Black Moth Super Rainbow with Dosh and the Marshmallow Ghosts
September 10, 2011
Turf Club, St. Paul
"It's so nice to see the Turf Club full!" was the sentiment shared by many at the St. Paul club on Saturday night, as patrons flooded the bar in droves for the first time in recent memory.
The Turf is about to face some tough times, with half the street in front of the club already torn up and a giant PVC pipe running the length of the sidewalk from the light rail construction, and things are only going to get more inconvenient for people hoping to catch a show at the University Ave. spot. So it was nice to see that the venue snagged a band with a sizable draw like Black Moth Super Rainbow (the show was originally booked at the Triple Rock, but moved to the Turf because of a booking conflict), and you could tell by the smile on manager Josh James' face at the end of the night that he was pleased by the healthy turnout as well.
The night shifted when Dosh performed. The Black Moth Super Rainbow members left their instruments on stage and Dosh played from a circular array of keyboards, drums, and mixing boards in the middle of the room. With such an intimate set-up, I had the opportunity to approach Dosh's equipment and watch from just a few feet away, and it reinvigorated my appreciation for his complicated but clean arrangements.
It's that balance between a flurry of notes and an inherent sense of order that makes Dosh's music so mesmerizing; his beats are exceedingly precise and his piano arrangements simple, and yet he layers each measurable element to create a sound that is incommensurable. As the club filled to near capacity, those standing closest to Dosh remained quiet and awestruck, riding the wave of each song as it crested and fell back down into nothing. And for those further back in the room who weren't quite as attentive, Dosh wove in a cover of Radiohead's "Everything in its Right Place" that was at once familiar and so similar to some of his other Rhodes melodies that it didn't seem a touch out of place.
Black Moth Super Rainbow are another group who use their music as more of a teleportation device than a form of direct expression, and it was fascinating watching the crowd react to their onslaught of sound. A row of more serious onlookers stood solemnly at the edge of the stage while a sea of more excitable fans jumped and jerked their limbs behind them. There is a subtlety to Black Moth Super Rainbow's music which is mostly rooted in lead singer Tobacco's heavily manipulated and robotic vocal melodies, and it seemed deceptively soothing and dichotomous to the crowd's thrashing. At times, it reminded me of being at a Skoal Kodiak show, if Skoal Kodiak was fronted by GLaDOS from Portal.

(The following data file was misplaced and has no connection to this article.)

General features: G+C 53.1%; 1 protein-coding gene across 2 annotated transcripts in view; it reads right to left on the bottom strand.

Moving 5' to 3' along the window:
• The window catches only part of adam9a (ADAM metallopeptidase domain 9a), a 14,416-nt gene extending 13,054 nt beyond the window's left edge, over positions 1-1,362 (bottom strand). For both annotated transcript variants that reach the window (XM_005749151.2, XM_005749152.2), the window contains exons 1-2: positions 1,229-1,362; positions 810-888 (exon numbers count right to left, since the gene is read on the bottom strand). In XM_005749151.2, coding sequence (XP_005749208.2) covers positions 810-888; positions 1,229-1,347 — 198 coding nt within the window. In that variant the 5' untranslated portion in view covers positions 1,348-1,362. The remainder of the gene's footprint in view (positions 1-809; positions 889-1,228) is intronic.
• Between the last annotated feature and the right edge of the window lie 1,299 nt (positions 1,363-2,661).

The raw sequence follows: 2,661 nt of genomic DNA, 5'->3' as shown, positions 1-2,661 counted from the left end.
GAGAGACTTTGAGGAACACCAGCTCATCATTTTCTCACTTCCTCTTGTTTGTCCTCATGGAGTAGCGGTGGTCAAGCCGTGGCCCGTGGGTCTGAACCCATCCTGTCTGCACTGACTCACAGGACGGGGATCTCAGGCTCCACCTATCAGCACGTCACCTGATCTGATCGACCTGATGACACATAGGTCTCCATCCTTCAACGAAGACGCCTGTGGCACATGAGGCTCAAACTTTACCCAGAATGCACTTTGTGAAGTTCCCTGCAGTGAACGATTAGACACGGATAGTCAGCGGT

As the band's rushing melodies reached their peak, a man from the crowd was lifted up and surfed with his hands outstretched, looking very crucifix-like as he floated atop everyone's arms. It was a sight I'd never seen at the Turf and seemed to clash with the majestic psychedelia of the band's music, but there was something really peaceful and joyous about the night's lone crowdsurfer, and it united the room in a single moment that was really quite beautiful.
Personal bias: Went into this show blind, mostly to see Dosh because I'm a fan.
The crowd: The crowd seemed pretty young overall, with some all gussied up for a night on the town.
Overheard in the crowd: "Who are all these photographers?" "I don't know, probably a bunch of hipster blogs or something."
Random notebook dump #1: Another first for me, at the Turf or otherwise: At one point toward the beginning of Black Moth Super Rainbow's set they had a pizza delivered directly to the stage, which they proceeded to munch on throughout the performance.
Random notebook dump #2: I was really impressed by the prowess of BMSR's drummer, Iffernaut, who played so aggressively that the tiniest misstep was noticable (of which there were hardly any throughout their lengthy set and encore). I went in expecting a computerized electro act and was surprised by how prevalent her beats were in the music; it gave the set a sweaty momentum that carried all the other instruments.
For more photos: See our full slideshow by Erik Hess.
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